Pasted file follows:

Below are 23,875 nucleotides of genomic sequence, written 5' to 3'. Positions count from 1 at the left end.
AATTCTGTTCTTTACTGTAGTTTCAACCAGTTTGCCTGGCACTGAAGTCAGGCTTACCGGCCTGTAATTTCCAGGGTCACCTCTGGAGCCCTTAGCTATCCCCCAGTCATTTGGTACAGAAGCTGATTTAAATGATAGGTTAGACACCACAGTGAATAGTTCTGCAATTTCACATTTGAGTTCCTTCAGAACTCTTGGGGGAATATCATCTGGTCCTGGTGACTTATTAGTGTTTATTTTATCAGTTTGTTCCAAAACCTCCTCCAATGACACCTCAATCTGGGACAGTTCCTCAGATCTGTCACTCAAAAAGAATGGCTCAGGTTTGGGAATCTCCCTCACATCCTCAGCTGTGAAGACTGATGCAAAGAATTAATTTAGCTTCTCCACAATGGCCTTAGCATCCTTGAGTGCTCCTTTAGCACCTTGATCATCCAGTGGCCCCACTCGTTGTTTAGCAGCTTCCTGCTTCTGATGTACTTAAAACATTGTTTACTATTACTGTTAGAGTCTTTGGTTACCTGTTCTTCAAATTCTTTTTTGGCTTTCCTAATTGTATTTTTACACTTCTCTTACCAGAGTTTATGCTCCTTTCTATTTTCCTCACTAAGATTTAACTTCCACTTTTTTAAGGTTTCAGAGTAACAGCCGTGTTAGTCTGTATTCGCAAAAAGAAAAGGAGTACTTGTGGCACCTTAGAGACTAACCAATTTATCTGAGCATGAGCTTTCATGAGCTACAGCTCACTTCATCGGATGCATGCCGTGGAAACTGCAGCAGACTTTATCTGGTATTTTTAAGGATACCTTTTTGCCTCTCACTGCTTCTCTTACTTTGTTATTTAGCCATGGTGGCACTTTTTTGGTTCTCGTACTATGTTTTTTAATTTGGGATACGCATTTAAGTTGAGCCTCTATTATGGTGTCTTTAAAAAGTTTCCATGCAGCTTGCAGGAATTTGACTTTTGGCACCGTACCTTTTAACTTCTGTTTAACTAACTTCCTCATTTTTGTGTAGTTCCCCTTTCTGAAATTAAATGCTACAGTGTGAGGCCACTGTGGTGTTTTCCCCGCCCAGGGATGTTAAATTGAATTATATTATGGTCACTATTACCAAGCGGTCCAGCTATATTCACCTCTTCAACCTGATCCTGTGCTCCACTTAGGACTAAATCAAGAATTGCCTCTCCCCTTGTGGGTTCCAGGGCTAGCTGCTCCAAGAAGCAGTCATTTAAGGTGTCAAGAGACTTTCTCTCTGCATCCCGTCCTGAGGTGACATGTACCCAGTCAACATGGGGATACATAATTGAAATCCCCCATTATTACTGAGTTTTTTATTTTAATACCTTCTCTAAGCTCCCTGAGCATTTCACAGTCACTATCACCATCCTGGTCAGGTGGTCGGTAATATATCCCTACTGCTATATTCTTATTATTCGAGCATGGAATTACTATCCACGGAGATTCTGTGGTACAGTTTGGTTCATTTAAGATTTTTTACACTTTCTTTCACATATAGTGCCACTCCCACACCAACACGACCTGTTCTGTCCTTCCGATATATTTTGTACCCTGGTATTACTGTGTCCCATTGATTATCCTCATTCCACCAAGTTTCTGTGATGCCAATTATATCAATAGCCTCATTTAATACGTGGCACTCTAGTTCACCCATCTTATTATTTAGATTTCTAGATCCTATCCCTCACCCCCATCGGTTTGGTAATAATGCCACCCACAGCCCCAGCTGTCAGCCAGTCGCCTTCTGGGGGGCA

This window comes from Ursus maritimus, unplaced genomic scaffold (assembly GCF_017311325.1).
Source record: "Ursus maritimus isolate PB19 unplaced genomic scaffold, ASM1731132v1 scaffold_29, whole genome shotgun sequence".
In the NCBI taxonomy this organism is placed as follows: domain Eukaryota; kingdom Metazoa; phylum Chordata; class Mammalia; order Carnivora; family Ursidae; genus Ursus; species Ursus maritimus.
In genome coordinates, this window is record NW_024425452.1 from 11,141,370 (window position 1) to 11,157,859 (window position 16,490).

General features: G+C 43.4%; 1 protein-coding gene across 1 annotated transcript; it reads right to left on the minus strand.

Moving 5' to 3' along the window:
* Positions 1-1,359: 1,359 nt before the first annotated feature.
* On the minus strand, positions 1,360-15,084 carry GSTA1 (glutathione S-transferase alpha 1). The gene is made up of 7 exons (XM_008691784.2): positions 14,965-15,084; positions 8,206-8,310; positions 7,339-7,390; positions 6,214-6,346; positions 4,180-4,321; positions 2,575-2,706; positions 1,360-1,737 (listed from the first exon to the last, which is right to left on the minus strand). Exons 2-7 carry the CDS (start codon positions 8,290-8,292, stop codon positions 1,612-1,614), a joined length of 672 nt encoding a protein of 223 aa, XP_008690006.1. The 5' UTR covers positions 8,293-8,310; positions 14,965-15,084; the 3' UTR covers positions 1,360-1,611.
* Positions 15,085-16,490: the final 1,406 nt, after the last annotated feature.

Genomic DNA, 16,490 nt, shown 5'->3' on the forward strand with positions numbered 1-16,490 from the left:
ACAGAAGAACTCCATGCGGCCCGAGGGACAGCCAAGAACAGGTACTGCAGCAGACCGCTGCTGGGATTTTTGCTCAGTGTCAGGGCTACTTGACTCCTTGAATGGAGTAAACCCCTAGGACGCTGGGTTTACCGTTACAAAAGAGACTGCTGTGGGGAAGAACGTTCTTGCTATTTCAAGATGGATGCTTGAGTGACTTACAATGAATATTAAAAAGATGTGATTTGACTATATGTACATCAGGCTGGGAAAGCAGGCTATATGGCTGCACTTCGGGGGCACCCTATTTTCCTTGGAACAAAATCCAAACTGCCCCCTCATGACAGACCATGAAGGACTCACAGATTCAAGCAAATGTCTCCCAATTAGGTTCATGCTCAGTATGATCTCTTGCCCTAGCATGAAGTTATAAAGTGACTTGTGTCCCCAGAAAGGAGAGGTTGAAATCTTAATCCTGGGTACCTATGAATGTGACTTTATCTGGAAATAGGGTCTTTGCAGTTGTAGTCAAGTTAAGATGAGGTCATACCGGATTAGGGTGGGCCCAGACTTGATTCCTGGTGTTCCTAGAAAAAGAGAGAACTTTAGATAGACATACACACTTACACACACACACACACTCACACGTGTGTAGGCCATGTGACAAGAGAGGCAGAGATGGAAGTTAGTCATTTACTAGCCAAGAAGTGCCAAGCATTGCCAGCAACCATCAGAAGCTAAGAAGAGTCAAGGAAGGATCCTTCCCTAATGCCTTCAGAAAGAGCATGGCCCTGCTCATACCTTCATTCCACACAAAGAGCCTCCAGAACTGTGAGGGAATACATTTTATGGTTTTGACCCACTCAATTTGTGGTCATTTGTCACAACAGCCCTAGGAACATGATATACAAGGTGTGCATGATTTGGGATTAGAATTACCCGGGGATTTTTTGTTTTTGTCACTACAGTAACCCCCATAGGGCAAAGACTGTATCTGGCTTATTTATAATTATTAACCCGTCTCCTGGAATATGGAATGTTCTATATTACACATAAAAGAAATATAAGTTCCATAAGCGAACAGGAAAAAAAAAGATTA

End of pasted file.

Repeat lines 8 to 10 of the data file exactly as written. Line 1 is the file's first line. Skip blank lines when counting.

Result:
Moving 5' to 3' along the window:
* Positions 1-1,359: 1,359 nt before the first annotated feature.
* On the minus strand, positions 1,360-15,084 carry GSTA1 (glutathione S-transferase alpha 1). The gene is made up of 7 exons (XM_008691784.2): positions 14,965-15,084; positions 8,206-8,310; positions 7,339-7,390; positions 6,214-6,346; positions 4,180-4,321; positions 2,575-2,706; positions 1,360-1,737 (listed from the first exon to the last, which is right to left on the minus strand). Exons 2-7 carry the CDS (start codon positions 8,290-8,292, stop codon positions 1,612-1,614), a joined length of 672 nt encoding a protein of 223 aa, XP_008690006.1. The 5' UTR covers positions 8,293-8,310; positions 14,965-15,084; the 3' UTR covers positions 1,360-1,611.